By MIKE CHAIKEN
Fifty years ago, the bands began to play.
And along the way, they built a template that still survives today.
Last year and this year are notable for representing the 50th anniversary for a large number of seminal classic rock bands. In 1968, Led Zeppelin, Yes, Crosby, Stills, and Nash, Deep Purple, and Jethro Tull launched their careers. In 1969, The Allman Brothers entered the public eye and the Beatles released “Abbey Road.”
The year 1969 also saw British rockers Wishbone Ash take shape.
Wishbone Ash, and its seminal twin lead guitar sound, comes to Daryl’s House in Pawling, N.Y. on April 25.
Andy Powell, Wishbone Ash’s leader and long-time lead guitarist, said 1968 and 1969 proved to be so fruitful for launching classic bands because it was a “perfect storm.”
Rock music had come of age at the time, said Powell, who is joined in Wishbone Ash by Bob Skeat, Joe Crabtree, and Mark Abrahams. The audience for the music, made up of the Baby Boomers, was massive. There were music festivals all over the place. Stadium rock was in its nascent stages. FM radio was developing its power as a musical tastemaker.
Additionally, said Powell, bands like Wishbone Ash were encouraged to be unique and eclectic – and rewarded for their individuality.
Powell said record labels also were patient, allowing bands to develop and grow.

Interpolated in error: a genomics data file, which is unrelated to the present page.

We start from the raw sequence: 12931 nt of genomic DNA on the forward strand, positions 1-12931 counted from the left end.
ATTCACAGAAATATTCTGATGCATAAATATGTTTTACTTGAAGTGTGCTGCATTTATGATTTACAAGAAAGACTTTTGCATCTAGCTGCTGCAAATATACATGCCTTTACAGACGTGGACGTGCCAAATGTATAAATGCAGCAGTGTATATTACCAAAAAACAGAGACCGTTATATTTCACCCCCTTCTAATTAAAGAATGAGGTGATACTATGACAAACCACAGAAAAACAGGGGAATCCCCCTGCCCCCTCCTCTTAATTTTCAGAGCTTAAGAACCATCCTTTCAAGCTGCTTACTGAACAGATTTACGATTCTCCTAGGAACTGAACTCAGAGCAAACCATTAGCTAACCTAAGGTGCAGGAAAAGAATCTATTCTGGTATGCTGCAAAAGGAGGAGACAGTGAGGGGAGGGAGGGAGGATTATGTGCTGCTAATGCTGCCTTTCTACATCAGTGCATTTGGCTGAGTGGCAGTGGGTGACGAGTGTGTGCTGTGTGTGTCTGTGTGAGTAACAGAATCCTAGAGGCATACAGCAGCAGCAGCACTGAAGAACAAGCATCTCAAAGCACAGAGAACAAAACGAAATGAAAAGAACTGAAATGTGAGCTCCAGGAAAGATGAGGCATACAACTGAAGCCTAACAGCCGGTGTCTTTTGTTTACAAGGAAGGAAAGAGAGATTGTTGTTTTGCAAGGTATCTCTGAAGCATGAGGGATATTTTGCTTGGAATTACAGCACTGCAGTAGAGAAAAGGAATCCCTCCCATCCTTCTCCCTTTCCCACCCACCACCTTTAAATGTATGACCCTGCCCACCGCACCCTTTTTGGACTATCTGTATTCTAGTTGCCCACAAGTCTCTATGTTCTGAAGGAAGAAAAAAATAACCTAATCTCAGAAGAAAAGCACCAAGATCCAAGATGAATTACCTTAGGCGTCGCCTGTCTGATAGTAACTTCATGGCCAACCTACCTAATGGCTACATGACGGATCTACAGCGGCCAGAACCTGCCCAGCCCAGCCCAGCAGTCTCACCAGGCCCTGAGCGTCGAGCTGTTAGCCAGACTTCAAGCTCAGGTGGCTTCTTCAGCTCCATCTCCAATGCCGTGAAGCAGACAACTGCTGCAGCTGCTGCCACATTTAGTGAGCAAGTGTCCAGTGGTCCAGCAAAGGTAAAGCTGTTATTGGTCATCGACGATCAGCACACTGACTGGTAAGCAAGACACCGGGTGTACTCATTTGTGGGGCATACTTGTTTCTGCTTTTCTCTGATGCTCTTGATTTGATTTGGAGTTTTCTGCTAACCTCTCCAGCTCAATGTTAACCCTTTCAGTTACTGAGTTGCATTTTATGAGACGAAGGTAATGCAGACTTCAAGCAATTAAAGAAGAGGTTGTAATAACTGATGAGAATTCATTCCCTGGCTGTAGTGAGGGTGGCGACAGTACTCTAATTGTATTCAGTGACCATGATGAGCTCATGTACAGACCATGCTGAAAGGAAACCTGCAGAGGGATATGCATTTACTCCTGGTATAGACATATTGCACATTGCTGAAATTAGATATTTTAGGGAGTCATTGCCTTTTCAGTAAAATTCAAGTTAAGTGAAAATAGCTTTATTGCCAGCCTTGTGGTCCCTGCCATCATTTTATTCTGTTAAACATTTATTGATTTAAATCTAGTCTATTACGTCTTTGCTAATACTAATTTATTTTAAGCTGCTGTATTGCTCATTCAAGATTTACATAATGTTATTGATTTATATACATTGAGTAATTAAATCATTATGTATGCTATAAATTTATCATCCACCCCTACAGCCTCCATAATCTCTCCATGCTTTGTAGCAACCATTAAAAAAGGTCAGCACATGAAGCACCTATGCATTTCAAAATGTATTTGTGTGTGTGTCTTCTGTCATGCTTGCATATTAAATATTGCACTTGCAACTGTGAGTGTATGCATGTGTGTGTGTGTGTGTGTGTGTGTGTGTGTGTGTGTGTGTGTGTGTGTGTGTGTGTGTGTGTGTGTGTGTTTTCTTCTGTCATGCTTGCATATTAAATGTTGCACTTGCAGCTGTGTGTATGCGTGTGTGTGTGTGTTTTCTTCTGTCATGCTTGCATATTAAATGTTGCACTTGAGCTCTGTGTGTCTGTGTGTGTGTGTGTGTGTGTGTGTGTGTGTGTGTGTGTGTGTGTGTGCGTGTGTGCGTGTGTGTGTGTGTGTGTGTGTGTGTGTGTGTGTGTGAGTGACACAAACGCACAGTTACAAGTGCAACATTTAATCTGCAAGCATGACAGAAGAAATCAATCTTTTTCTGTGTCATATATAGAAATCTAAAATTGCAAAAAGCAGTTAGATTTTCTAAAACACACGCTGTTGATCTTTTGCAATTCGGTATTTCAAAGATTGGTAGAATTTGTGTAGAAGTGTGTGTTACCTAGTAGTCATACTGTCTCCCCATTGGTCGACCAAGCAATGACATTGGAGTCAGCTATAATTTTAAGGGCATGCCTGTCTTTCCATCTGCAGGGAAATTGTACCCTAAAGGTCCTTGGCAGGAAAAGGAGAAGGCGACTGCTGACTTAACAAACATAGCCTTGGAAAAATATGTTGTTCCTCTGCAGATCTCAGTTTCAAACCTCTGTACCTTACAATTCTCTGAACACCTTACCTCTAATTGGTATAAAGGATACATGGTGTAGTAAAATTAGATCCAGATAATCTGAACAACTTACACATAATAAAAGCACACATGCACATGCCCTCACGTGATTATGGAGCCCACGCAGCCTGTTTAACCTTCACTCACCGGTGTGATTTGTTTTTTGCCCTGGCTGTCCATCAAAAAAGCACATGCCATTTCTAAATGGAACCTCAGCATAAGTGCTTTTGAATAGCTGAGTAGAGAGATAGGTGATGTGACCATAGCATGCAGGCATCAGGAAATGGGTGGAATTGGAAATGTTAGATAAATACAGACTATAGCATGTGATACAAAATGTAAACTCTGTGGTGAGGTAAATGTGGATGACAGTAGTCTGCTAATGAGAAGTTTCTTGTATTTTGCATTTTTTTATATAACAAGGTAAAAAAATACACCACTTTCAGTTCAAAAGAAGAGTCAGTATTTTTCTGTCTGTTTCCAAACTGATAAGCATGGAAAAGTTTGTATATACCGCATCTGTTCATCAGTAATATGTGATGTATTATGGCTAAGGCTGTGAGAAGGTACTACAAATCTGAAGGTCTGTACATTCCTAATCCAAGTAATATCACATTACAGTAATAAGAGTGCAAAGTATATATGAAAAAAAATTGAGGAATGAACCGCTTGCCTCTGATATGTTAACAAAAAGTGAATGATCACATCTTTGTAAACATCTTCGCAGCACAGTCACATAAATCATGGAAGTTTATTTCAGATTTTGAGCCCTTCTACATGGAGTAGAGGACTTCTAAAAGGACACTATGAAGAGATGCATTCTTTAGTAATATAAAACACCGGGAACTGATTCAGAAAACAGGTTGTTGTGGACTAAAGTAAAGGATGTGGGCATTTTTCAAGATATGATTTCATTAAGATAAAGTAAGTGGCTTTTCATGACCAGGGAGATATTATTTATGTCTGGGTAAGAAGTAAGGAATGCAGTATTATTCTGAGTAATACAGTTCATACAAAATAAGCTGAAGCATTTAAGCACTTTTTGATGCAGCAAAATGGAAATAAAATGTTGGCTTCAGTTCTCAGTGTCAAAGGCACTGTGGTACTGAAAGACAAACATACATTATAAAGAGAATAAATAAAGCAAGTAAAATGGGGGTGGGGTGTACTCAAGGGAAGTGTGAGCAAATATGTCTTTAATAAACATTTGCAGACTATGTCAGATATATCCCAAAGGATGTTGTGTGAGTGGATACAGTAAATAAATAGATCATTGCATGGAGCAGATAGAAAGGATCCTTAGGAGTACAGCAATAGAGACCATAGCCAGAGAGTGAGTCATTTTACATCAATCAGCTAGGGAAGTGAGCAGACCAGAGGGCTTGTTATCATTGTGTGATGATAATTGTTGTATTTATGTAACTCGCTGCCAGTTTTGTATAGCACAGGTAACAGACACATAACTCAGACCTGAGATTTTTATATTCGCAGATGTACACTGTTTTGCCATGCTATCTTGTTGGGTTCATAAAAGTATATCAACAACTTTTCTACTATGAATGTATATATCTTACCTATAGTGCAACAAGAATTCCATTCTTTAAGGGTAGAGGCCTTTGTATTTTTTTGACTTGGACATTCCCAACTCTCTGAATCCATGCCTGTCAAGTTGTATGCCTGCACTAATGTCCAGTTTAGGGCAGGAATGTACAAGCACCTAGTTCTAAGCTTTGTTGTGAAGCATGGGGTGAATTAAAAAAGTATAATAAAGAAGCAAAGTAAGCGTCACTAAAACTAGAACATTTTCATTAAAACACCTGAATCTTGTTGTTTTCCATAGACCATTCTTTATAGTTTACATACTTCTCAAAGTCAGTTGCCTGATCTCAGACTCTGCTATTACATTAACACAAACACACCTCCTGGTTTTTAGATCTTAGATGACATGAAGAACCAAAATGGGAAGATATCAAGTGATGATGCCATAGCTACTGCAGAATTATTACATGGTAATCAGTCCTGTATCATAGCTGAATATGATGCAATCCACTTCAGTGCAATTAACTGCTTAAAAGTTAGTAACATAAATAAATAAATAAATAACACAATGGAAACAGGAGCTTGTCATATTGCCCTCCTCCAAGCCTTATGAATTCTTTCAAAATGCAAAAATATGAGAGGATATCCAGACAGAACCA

Today, Powell said he it’s doubtful a group like Wishbone Ash could find a foothold in the music business.
Listen to the radio now, Powell said there just aren’t creative bands mining intriguing ideas. Even if there was a band at the grassroots level that explored something new, Powell said he didn’t think record companies would get behind such a band.
“People are really conservative about the ‘Next Big Thing,’” said Powell.
In the 1960s, Powell said rock music had the market of rebellion all to itself
“There’s not a rock culture anymore,” said Powell. “Rock bands in the 1960s were rebellious, they were on the edge.”
“Now everyone can be a rock star,” said Powell, including fashion models, gamers, and so on.
When Wishbone Ash formed in 1969, Powell said he never considered the possibility that 50 years later the group still would be an ongoing concern and he’d still be playing with the band.
“We just lived in such a great period of time, you assumed this stuff would be just fleeting,” said Powell.
In the early days of Wishbone Ash, said Powell, “I thought if I could play the Marquee Club (which gave birth to the Rolling Stones and the Yardbirds), I would have made it.”
While some of his peers have stepped away from touring, Powell isn’t ready to hang it up any time soon.
“I do actually love the life (of a touring musician),” said Powell, who speaks several languages. “There’s something about it… I’m so perfectly attuned to traveling.”
“I just love the community we’ve created around the world.”
Wishbone Ash is currently laying the groundwork for a new album, said Powell. They have set aside some time to travel to France in May to begin writing new songs. Then once the songs are complete, Powell said the plan is to record them throughout the course of 2019. Powell said Wishbone Ash is hoping to build upon the good press it received from its last effort, 2014’s “Blue Horizon.”
Wishbone Ash comes to Daryl’s House, 130 Route 22, Pawling, N.Y. on Thursday, April 25 at 8 p.m.
For more information, go to DarylsHouseClub.com or WishboneAsh.com.